The Schwarzenegger Fan’s Guide to ‘FUBAR’
For the first time in his 50+ year career in Hollywood, Arnold Schwarzenegger is starring in a fictional TV series. In Netflix’s FUBAR, Schwarzenegger plays Luke Brunner, an elite CIA operative who has kept his professional life secret from his family for decades. Now on the verge of retirement, Luke makes a shocking discovery: His daughter Emma (Top Gun: Maverick’s Monica Barbaro) is also a spy working for the CIA. And she just learned he’s a spy too. After a lifetime of deception, they have to figure out how to work together in order to take down a bad guy from Luke’s past before he can get his hands on a doomsday weapon.
So far, I’ve watched six of FUBAR’s eight episodes. I like it; it’s got witty dialogue, a good cast, and fun cliffhangers — something that’s sorely lacking from a lot of TV shows in the streaming age. In its best moments, FUBAR reminded me of a more comedic take on Alias, another spy series about a father and daughter working for the same secret government agency, navigating their complex personal issues as they travel the world stopping terrorists.
FUBAR doesn’t have the large-scale action of Schwarzenegger’s classic ’90s movies; it is a TV show, after all, and it’s scaled accordingly. (In that regard, it also reminds of Alias, which had frequent set pieces, and also a lot of talky scenes featuring the characters wearing disguises, executing elaborate deceptions, and attending briefing meetings.) But what really appeals to me about FBUAR as a longtime Schwarzenegger fan is the way it draws heavy inspiration from both his professional and private lives.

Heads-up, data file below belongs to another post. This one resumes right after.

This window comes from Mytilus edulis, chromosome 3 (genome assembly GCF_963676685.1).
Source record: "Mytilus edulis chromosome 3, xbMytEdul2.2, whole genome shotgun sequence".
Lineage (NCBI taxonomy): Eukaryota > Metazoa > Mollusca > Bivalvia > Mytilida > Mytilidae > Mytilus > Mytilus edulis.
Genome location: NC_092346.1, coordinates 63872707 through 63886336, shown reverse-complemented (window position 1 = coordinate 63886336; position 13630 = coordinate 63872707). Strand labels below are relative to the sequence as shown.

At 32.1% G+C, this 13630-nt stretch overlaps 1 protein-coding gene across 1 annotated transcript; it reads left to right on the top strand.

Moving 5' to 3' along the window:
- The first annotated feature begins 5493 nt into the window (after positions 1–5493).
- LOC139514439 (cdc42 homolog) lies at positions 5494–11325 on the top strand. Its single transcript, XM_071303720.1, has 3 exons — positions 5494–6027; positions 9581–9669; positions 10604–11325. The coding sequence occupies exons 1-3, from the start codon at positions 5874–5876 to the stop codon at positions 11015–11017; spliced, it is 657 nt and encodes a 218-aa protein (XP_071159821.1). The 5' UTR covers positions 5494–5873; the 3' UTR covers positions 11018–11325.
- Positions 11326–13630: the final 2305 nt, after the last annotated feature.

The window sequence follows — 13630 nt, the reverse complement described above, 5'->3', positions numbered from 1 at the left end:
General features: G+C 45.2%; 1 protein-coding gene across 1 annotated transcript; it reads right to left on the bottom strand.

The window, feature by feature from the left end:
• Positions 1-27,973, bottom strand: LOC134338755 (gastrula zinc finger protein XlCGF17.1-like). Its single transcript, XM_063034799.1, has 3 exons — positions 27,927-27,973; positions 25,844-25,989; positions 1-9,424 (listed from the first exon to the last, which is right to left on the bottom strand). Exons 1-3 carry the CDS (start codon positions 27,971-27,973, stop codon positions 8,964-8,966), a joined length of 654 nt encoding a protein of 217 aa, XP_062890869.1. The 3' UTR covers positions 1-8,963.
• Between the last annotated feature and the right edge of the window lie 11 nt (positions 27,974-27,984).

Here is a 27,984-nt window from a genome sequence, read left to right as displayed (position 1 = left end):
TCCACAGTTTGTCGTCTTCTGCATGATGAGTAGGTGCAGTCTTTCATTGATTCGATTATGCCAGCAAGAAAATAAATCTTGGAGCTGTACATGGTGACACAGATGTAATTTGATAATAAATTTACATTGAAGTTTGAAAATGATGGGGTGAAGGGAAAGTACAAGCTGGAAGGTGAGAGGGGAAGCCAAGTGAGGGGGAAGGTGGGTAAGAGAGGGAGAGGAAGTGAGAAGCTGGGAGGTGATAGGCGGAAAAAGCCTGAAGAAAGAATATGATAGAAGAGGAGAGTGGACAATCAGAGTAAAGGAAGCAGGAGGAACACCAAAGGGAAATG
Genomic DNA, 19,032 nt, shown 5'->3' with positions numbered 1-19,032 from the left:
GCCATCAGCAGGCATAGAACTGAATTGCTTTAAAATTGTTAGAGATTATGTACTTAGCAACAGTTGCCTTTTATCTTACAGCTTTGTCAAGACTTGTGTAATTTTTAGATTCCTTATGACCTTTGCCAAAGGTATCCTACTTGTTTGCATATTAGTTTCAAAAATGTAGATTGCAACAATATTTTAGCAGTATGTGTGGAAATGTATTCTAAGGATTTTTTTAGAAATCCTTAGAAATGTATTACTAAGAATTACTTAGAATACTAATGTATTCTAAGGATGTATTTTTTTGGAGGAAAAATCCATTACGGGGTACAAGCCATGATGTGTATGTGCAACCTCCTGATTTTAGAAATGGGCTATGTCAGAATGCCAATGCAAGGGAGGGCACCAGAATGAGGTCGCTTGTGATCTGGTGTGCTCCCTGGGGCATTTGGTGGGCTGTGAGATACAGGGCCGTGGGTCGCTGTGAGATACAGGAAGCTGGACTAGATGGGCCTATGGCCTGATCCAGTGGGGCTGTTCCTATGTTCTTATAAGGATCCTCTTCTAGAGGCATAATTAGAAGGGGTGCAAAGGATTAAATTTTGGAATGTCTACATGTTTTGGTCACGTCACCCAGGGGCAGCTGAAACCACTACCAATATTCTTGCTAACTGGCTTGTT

I have long maintained that Arnold is a serious filmmaker who has spent his career sneaking personal ideas and deeply-felt themes into his “dumb” action movies. The movies he made after his time serving as the Governor of California, might not have been huge hits, but they’re amongst the most interesting things he’s ever made, and they brought the subtext that was buried in a lot of his earlier work right up to the surface. And FUBAR continues that tradition in a major way.
With all of that in mind, I’ve created a guide to the show, one that examines how it incorporates Schwarzenegger’s most famous characters, and even his own life story, into the character of Luke Brunner. Yeah, FUBAR is an entertaining series that should please action fans. But if you want to look at it a little more closely than that, you might be surprised by how much you find...
The Schwarzenegger Fan’s Guide to FUBAR
FUBAR is now streaming on Netflix.